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Employee Training: An Investment in Your Company’s Future

By Blaine Bagley, SVP
Operations, EnerBankUSA

Blaine Bagley
Blaine Bagley

Employee training. It’s possible that these two words together have a bad connotation with you or your management team. Maybe it’s because you sent an employee to an expensive conference. They came back with lots of good ideas, and then everyone went back to the same old ways. Or, you may think training is expensive, consumes too much time and takes away from production.

Some excuses that companies give for not training employees include:
1. We’ll spend time and money training them, and then they leave for another company
2. We have no time to train people, so they have to learn it on the job
3. Technology and processes change too fast — today’s training is irrelevant tomorrow
Zig Ziglar is quoted as saying, “One thing worse than training employees and losing them is not training them and keeping them.”

First, not training your employees costs you money. Without training, you have an uninformed workforce — about your processes, about your business and about your customers. Without training, you’re going to have higher turnover. You’re going to have unhappy employees. Most importantly, you’re going to lack task clarity, which causes inefficiencies — creating problems that are magnified as you grow.

Over the years, I’ve had so many sales reps come to my door trying to sell solar panels, but they don’t have the soft skills to represent their company effectively. And it’s not just the solar business; I’m seeing a lack of training popping up as an issue among all sorts of home improvement contractors. It’s amazing that some companies are just hiring people from the street and putting them in jobs without any onboarding or formal training — and it’s costing them. Employees are 12 times more likely to leave a company when they feel they cannot develop their skills and fulfill their career goals.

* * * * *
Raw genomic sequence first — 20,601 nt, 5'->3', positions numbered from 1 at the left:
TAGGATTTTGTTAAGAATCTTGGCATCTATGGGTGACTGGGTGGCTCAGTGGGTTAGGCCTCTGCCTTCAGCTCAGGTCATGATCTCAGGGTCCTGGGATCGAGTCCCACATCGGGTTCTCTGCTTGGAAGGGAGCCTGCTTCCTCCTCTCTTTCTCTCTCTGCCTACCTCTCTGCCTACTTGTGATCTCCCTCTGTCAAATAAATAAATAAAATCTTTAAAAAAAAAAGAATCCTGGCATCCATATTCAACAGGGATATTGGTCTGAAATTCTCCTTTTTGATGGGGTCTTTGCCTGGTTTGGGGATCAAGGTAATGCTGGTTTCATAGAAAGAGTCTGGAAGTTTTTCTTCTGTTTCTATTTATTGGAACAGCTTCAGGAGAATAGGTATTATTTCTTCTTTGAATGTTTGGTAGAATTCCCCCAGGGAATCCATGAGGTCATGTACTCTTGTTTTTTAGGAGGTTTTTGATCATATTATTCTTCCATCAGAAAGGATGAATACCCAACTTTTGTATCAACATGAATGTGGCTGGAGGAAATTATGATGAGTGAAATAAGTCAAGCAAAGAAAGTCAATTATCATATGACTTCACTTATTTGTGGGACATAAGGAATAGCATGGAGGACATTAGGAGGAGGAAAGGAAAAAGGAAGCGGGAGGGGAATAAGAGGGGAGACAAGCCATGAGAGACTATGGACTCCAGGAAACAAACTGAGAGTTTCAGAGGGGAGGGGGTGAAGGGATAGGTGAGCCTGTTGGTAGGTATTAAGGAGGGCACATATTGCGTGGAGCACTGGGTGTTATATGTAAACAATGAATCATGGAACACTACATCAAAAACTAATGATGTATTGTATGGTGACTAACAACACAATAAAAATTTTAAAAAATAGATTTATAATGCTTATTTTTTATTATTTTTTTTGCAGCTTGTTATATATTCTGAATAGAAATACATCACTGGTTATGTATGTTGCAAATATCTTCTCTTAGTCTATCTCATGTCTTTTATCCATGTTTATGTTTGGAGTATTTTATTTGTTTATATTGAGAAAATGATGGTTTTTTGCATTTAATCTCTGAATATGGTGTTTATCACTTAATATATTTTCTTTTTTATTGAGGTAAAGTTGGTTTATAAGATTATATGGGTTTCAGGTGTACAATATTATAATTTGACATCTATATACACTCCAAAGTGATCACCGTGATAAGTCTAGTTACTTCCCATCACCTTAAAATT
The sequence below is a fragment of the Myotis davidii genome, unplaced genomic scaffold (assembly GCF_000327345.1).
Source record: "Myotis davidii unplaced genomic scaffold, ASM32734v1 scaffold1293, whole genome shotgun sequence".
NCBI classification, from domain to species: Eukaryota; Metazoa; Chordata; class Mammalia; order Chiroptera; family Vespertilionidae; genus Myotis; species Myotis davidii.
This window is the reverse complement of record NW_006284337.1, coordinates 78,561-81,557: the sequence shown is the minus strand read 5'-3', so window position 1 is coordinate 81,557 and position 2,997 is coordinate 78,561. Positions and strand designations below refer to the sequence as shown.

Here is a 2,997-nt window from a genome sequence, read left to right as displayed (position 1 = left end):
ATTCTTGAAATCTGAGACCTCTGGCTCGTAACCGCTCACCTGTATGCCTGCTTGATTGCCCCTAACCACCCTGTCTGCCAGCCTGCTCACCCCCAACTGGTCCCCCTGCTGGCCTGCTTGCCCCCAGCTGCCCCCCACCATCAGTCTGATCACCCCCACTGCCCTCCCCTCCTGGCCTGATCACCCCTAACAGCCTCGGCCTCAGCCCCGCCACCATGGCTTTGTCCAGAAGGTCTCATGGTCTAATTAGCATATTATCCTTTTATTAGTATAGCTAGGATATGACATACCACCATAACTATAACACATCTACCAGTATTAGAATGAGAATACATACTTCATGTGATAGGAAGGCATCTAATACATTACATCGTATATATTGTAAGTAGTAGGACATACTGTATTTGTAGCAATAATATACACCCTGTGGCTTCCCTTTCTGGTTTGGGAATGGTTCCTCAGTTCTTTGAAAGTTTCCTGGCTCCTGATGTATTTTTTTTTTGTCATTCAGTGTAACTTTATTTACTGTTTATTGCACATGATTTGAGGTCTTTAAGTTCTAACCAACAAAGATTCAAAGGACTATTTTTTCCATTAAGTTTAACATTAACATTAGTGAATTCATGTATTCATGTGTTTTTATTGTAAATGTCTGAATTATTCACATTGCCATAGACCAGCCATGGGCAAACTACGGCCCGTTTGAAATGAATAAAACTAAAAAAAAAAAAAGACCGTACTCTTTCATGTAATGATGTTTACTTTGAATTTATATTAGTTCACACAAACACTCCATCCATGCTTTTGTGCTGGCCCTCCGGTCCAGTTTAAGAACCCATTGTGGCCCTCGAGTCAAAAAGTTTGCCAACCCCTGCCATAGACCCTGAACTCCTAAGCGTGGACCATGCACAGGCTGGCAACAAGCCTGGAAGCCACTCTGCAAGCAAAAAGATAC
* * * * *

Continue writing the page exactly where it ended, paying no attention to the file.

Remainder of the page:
Replacing an employee costs about half as much as that person’s salary. A study by the Center for American Progress estimates that the average cost to replace an employee making $60,000 can be as much as $30,000-$45,000, with the minimum being about 30% of their wage. Moreover, the costs get higher the more expensive the employee is — company executives can cost up to $250,000 to replace.

Whereas a lack of training increases costs, creates higher turnover and fosters lower productivity, there are benefits to building a well-defined onboarding, training and learning program for your employees.

Training motivates your employees
The new generations of workers, such as Millennials and Generation Z, according to a survey conducted by PwC, say two of the top three characteristics that make a company compelling to work for involve training. First on their list is providing opportunities for career progression (52%), and third is excellent training programs (35%). While wages also made the top three at #2, items like benefits, company brand and even the specific industry the company operates in were less important than training and opportunities for progression.

Create a culture of feedback
Training is key to everyone knowing their role and their objectives. It creates opportunities to practice and to learn from the best people. Imagine the benefits of having your best salespeople discuss and model their best practices for serving your customers, and then giving them a chance to showcase their methods to others.